Do you ask your child a lot of questions when reading a book? Try these different prompts!
What is a prompt? According to the dictionary, a prompt means “assist or encourage (a hesitating speaker) to say something.” Constantly asking the same types of “wh” questions can feel repetitive and overwhelming to a child. Asking the same types of questions can also be a passive activity which can decrease engagement in the story and make the child feel unsuccessful if they answer the questions wrong. Four out of five of these prompts written below are taken from an article I wrote on my blog about the best reading method for your child. To read more about the best reading method for your child, click here.
In this post, I am going to give you some different strategies to use when trying to get your child to engage in the story. These prompts originally written by Grover Whitehurst will also help your child to answer questions correctly, comment and engage in the story in a more constructive way. These strategies are prompts that I use when reading to my own children and during speech and language therapy. There are many other strategies out there, but these are ones that I use a consistent basis.
1. Giving Choices (this one is not included as part of Grover Whitehurst article): As you are reading The Monkey Balloon, give your child choices. For example, ask “Where is Mimi now? Is she at the ocean or the playground?”.
2. Completion prompts. As you are reading The Monkey Balloon, use a fill in the prompt such as “The Monkey Balloon found his friends at the _________.” If your child has difficulty with that, give choices (prompt above)
3. Recall prompts: These prompts are geared towards asking questions about what occurred in the book. Ask your child “Where did The Monkey Balloon go on her adventures with Papi?” If your child needs some help, use some choices or fill in the blank prompts.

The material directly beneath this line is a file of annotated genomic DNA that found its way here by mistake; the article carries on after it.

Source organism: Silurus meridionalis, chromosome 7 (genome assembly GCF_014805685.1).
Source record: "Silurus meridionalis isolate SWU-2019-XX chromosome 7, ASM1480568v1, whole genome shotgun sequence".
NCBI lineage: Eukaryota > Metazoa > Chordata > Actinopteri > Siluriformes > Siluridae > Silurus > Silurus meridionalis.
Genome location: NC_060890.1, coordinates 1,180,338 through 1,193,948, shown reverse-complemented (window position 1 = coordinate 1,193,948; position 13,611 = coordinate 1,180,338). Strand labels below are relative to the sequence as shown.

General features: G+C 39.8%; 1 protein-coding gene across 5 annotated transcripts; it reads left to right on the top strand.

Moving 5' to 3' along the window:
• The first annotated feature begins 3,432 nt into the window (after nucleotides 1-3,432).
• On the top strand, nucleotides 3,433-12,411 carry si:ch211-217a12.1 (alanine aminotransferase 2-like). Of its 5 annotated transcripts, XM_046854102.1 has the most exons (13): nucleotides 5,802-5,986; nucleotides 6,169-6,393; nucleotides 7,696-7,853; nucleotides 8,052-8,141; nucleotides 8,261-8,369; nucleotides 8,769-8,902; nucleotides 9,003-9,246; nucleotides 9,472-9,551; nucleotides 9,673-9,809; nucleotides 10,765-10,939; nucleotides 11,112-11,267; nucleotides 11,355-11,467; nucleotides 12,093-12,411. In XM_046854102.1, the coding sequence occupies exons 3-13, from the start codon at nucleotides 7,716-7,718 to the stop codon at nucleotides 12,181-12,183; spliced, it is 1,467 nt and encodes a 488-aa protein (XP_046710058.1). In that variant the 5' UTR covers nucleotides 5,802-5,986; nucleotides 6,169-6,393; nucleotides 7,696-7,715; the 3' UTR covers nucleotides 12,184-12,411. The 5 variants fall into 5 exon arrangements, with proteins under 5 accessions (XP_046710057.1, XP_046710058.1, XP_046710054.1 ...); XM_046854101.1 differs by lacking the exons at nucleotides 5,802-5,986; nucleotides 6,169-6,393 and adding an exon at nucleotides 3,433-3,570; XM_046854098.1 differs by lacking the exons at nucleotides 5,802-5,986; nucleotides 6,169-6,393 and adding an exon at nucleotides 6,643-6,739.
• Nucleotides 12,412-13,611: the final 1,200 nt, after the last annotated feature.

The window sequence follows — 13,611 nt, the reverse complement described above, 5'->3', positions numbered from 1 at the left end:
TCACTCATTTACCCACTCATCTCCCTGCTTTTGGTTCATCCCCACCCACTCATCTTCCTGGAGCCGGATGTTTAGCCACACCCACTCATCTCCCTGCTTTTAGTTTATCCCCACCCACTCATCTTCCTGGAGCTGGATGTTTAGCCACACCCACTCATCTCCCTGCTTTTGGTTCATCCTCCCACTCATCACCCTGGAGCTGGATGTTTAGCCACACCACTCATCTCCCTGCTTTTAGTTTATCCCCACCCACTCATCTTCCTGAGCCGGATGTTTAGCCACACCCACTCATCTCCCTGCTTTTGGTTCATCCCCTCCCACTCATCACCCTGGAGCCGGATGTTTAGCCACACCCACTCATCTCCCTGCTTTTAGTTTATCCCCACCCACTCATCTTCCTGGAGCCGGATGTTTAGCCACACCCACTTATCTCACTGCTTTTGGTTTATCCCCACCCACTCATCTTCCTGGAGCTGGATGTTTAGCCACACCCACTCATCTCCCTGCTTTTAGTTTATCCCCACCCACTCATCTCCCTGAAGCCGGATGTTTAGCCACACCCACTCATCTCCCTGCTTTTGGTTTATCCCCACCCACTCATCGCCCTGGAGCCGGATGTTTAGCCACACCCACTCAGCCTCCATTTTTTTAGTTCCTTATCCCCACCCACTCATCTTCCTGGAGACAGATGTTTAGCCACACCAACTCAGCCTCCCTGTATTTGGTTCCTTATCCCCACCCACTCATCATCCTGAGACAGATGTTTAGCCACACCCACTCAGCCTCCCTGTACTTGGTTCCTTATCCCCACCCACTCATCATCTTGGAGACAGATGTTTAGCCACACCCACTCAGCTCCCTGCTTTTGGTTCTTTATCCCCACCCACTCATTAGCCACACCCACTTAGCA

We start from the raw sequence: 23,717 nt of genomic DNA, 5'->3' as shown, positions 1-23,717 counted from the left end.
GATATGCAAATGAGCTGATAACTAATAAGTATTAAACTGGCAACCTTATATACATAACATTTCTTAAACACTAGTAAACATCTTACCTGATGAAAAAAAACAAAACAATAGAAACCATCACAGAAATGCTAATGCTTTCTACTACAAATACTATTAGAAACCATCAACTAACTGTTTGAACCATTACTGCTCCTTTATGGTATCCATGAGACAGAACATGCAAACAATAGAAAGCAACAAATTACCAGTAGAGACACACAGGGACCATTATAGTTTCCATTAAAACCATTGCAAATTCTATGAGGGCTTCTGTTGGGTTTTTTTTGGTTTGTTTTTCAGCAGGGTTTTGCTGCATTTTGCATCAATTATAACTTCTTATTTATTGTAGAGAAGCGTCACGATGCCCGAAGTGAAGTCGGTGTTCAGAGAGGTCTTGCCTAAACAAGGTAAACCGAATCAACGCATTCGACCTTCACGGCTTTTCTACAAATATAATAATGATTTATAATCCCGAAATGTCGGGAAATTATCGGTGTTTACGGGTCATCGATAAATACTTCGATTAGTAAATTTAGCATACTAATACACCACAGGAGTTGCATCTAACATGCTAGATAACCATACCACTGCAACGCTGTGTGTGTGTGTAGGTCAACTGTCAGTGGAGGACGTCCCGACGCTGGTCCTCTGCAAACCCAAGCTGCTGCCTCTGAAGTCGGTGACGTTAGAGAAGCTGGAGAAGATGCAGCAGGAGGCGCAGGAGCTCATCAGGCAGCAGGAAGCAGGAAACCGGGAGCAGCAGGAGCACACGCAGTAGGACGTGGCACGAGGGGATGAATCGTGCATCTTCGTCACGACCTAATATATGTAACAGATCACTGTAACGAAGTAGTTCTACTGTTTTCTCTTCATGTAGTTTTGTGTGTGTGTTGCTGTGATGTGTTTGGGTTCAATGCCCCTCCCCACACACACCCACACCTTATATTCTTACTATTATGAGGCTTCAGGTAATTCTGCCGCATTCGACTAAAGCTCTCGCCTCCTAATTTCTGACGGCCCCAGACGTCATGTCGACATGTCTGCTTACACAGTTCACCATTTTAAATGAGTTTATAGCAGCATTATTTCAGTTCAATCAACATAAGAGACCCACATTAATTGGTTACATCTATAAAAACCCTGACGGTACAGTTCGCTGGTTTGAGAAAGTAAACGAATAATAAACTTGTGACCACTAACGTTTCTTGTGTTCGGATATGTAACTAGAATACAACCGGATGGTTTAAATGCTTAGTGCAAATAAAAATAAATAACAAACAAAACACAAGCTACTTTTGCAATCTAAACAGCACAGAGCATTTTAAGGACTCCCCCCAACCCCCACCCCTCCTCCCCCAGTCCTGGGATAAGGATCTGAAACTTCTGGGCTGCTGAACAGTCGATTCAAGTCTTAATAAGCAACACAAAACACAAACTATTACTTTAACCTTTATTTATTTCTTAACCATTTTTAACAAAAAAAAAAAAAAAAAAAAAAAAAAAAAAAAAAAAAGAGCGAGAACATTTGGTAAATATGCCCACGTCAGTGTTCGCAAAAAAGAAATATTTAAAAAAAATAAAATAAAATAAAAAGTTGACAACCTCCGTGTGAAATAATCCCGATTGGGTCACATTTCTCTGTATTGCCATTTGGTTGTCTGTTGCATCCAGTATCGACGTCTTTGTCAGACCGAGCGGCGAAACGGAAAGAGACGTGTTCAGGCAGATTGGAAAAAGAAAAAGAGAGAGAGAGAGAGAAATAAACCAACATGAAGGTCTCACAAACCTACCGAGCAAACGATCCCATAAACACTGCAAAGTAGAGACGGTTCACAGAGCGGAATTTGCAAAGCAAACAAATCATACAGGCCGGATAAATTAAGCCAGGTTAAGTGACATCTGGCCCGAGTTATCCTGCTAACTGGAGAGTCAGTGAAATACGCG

4. “Wh” prompts: These prompts are the types of prompts that we are most familiar with. These are asking your child “wh” questions such as “Who,” “What,” “Where,” “When,” “Why” and “How”. These prompts can be excellent prompts especially when combined with other prompts.
5. Distance prompts: Distance prompts are prompts that relate the story to something outside the book (e.g. an event, place, person, etc.). For example, to use a distance prompt when reading The Monkey Balloon, ask your child to recall the last time they lost a balloon. Discuss where it might have gone. If your child can’t remember the last time they lost a balloon, discuss some of the scenes such as a playground, bus, or ice cream store. Most children can tell you something about the last time they were getting ice cream or playing at the playground.
6. Open ended prompts: Ask your child open ended questions. These questions are designed to be more open, and many answers may be correct depending on the question. For an example, an open ended question would be “What is Mimi going to do with the Monkey Balloon when she gets it back from Papi?”
I hope you find these strategies helpful. Comment with your own!
Whitehurst, Grover. “Dialogic Reading: An Effective Way to Read to Preschoolers.” Reading Rockets. N.p., n.d. Web. 09 Aug. 2014. <http://www.readingrockets.org/article/400>.